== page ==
NBA players have been leading strikes since the 1950s

In 1959, a few years after the NBA players union formed, Minneapolis Lakers star Elgin Baylor sat out a high-profile game after a hotel refused to house him with the rest of his white teammates.

Baylor told his teammate and fellow NBA great Rod Hundley, “Rod, I’m a human being. I’m not an animal put in a cage and let out for the show,” The Charleston Gazette-Mail reported. Baylor’s protest resulted in then-NBA Commissioner Maurice Podoloff promising to end hotel separation between Black and white players.

A few years later, after the union was unsuccessful in getting pensions and other requests approved, a strike was in the cards at the 1964 All-Star Game, the first ever televised.

“The players were controlled by the owners,” former All-Star Jerry West told the Los Angeles Times in 2011. “All of us felt like we were slaves in the sense we had no rights.”

The owners agreed to the players’ demands, and the game was delayed about five minutes.

The Black Lives Matter era raised the stakes for activism – and aggressive labour tactics

The next major threat of a strike happened many years later in 2014, when players were ready to strike during a nationally televised game in the aftermath of audio being leaked to the media of Clippers owner Donald Sterling telling his girlfriend to delete a photo of her and Magic Johnson because he is Black.The San Jose Mercury News’ Marcus Thompson reported that plans for “all” NBA games were being formulated that day, but Commissioner Adam Silver took the unprecedented step of banishing Sterling and forcing the sale of his team to, eventually, the billionaire Steve Ballmer.

The Sterling affair demonstrated how race has become a catalyst for collective action by NBA players in the past decade. Basketball players have perhaps been most politically vocal since President Donald Trump’s election, as many prominent players, coaches, and owners have denounced the commander in chief. The Golden State Warriors and Toronto Raptors, the NBA champions since 2017, have not visited the White House.

The Milwaukee Bucks have become particularly outspoken on the issue of police misconduct as the team’s Black players have suffered abuse in their hometown. Sterling Brown is suing the city after police used a stun gun on him and knelt on his neck during an arrest and has written extensively in The Players’ Tribune about his experience. In response to the strike last night, the Bucks released a statement that said in part, “We stand firmly against reoccurring issues of excessive use of force and immediate escalation when engaging the black community.”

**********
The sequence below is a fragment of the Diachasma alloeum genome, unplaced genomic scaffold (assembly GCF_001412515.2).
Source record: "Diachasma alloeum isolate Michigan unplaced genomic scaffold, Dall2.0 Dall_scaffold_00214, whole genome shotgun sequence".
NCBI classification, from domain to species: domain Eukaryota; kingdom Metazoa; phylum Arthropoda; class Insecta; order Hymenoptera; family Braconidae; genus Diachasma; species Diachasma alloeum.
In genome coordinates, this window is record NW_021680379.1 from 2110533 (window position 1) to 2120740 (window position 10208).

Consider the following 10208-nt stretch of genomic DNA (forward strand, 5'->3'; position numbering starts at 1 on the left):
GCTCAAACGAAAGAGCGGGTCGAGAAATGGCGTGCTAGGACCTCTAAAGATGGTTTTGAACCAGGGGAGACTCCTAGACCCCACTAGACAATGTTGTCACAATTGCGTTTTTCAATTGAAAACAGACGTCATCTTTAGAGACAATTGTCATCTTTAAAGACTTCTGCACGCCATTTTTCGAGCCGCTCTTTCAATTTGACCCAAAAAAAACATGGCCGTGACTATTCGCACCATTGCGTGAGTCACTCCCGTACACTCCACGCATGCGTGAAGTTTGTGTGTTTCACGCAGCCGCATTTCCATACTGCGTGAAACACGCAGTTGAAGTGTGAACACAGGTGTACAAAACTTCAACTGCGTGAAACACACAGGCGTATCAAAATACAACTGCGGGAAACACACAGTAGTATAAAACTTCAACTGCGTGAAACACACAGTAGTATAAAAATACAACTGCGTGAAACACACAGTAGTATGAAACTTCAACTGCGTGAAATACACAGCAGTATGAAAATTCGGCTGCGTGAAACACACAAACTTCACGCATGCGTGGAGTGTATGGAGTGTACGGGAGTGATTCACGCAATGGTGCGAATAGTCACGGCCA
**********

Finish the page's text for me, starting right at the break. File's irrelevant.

After Blake’s shooting, Clippers coach Doc Rivers said while Republicans had been “spewing fear” during their national convention this week, Black Americans were the ones “getting killed.” He told media on Wednesday, “It’s amazing why we keep loving this country, and this country does not love us back. It’s really so sad.”

The GOAT and the whole new game

In the Wednesday night vote held by the players, one voice was leading in arguing for the end of the season: Lakers superstar and NBA icon James, who had tweeted earlier that night: “F— THIS MAN!!!! WE DEMAND CHANGE. SICK OF IT.”

It’s fitting James is a major player in this turn to activism, since a large part of his case for “greatest of all time,” or “GOAT,” rests on his greater outspokenness on civil-rights issues than Michael Jordan, the reigning GOAT. This dates at least back to James speaking out about the shooting of Trayvon Martin in 2012, itself so reminiscent of the violence against Floyd and Blake.

James’ willingness to advocate for social change is one of many examples of the NBA community growing more vocal as the Black Lives Matter movement has emerged in the past decade.

Perhaps James is so vocal about his political beliefs because as the game’s best player for much of his career, he has long known something his colleagues are all starting to come around to: His power lies in how he can’t be replaced. Without the players, there is no game, after all, and to these athletes, pro basketball is no longer just a game.